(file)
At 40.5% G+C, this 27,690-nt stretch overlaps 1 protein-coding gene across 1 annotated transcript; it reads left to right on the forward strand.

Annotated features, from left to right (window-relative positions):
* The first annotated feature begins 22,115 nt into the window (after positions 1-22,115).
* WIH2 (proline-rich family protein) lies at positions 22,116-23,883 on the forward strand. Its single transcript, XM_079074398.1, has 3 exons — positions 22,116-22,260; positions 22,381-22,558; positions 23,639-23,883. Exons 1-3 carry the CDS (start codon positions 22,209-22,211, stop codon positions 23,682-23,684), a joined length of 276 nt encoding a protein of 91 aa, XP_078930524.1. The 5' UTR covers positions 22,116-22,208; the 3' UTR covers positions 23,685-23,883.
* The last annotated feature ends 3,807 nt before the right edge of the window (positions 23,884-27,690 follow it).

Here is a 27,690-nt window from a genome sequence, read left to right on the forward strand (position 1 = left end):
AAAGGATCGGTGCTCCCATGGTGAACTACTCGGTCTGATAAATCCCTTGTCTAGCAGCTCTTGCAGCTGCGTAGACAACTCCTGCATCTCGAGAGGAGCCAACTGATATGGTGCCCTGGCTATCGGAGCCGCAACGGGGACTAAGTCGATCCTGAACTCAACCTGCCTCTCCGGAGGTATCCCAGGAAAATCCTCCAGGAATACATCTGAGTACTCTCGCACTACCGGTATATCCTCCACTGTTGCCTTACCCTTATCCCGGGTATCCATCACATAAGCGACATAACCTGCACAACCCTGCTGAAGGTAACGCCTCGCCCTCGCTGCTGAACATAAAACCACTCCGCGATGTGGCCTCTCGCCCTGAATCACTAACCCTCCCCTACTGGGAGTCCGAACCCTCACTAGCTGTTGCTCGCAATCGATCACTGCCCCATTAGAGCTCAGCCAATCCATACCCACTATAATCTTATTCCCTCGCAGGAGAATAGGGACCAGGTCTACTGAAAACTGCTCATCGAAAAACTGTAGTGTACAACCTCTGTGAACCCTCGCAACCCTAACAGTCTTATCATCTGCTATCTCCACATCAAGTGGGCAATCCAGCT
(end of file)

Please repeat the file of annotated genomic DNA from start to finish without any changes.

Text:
At 40.5% G+C, this 27,690-nt stretch overlaps 1 protein-coding gene across 1 annotated transcript; it reads left to right on the forward strand.

Annotated features, from left to right (window-relative positions):
* The first annotated feature begins 22,115 nt into the window (after positions 1-22,115).
* WIH2 (proline-rich family protein) lies at positions 22,116-23,883 on the forward strand. Its single transcript, XM_079074398.1, has 3 exons — positions 22,116-22,260; positions 22,381-22,558; positions 23,639-23,883. Exons 1-3 carry the CDS (start codon positions 22,209-22,211, stop codon positions 23,682-23,684), a joined length of 276 nt encoding a protein of 91 aa, XP_078930524.1. The 5' UTR covers positions 22,116-22,208; the 3' UTR covers positions 23,685-23,883.
* The last annotated feature ends 3,807 nt before the right edge of the window (positions 23,884-27,690 follow it).

Here is a 27,690-nt window from a genome sequence, read left to right on the forward strand (position 1 = left end):
AAAGGATCGGTGCTCCCATGGTGAACTACTCGGTCTGATAAATCCCTTGTCTAGCAGCTCTTGCAGCTGCGTAGACAACTCCTGCATCTCGAGAGGAGCCAACTGATATGGTGCCCTGGCTATCGGAGCCGCAACGGGGACTAAGTCGATCCTGAACTCAACCTGCCTCTCCGGAGGTATCCCAGGAAAATCCTCCAGGAATACATCTGAGTACTCTCGCACTACCGGTATATCCTCCACTGTTGCCTTACCCTTATCCCGGGTATCCATCACATAAGCGACATAACCTGCACAACCCTGCTGAAGGTAACGCCTCGCCCTCGCTGCTGAACATAAAACCACTCCGCGATGTGGCCTCTCGCCCTGAATCACTAACCCTCCCCTACTGGGAGTCCGAACCCTCACTAGCTGTTGCTCGCAATCGATCACTGCCCCATTAGAGCTCAGCCAATCCATACCCACTATAATCTTATTCCCTCGCAGGAGAATAGGGACCAGGTCTACTGAAAACTGCTCATCGAAAAACTGTAGTGTACAACCTCTGTGAACCCTCGCAACCCTAACAGTCTTATCATCTGCTATCTCCACATCAAGTGGGCAATCCAGCT